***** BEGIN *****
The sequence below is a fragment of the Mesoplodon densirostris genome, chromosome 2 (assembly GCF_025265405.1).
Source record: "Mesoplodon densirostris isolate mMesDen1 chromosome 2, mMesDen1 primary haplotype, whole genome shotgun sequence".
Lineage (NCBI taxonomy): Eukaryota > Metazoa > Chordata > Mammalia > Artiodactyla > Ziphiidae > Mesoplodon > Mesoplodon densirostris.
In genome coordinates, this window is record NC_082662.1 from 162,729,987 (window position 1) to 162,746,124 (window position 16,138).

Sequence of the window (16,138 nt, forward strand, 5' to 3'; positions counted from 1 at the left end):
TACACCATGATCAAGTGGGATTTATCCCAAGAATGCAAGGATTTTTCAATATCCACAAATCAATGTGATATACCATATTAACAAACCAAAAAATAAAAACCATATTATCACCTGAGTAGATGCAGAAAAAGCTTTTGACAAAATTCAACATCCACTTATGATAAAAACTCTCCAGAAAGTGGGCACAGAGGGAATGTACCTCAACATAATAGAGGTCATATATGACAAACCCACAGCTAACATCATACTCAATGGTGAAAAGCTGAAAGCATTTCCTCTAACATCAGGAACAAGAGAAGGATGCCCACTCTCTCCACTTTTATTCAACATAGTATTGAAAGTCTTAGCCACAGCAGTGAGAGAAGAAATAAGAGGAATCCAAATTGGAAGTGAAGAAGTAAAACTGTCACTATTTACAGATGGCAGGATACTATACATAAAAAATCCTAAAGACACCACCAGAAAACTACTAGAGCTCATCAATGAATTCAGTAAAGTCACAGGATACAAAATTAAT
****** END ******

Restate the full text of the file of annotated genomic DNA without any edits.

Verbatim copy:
The sequence below is a fragment of the Mesoplodon densirostris genome, chromosome 2 (assembly GCF_025265405.1).
Source record: "Mesoplodon densirostris isolate mMesDen1 chromosome 2, mMesDen1 primary haplotype, whole genome shotgun sequence".
Lineage (NCBI taxonomy): Eukaryota > Metazoa > Chordata > Mammalia > Artiodactyla > Ziphiidae > Mesoplodon > Mesoplodon densirostris.
In genome coordinates, this window is record NC_082662.1 from 162,729,987 (window position 1) to 162,746,124 (window position 16,138).

Sequence of the window (16,138 nt, forward strand, 5' to 3'; positions counted from 1 at the left end):
TACACCATGATCAAGTGGGATTTATCCCAAGAATGCAAGGATTTTTCAATATCCACAAATCAATGTGATATACCATATTAACAAACCAAAAAATAAAAACCATATTATCACCTGAGTAGATGCAGAAAAAGCTTTTGACAAAATTCAACATCCACTTATGATAAAAACTCTCCAGAAAGTGGGCACAGAGGGAATGTACCTCAACATAATAGAGGTCATATATGACAAACCCACAGCTAACATCATACTCAATGGTGAAAAGCTGAAAGCATTTCCTCTAACATCAGGAACAAGAGAAGGATGCCCACTCTCTCCACTTTTATTCAACATAGTATTGAAAGTCTTAGCCACAGCAGTGAGAGAAGAAATAAGAGGAATCCAAATTGGAAGTGAAGAAGTAAAACTGTCACTATTTACAGATGGCAGGATACTATACATAAAAAATCCTAAAGACACCACCAGAAAACTACTAGAGCTCATCAATGAATTCAGTAAAGTCACAGGATACAAAATTAAT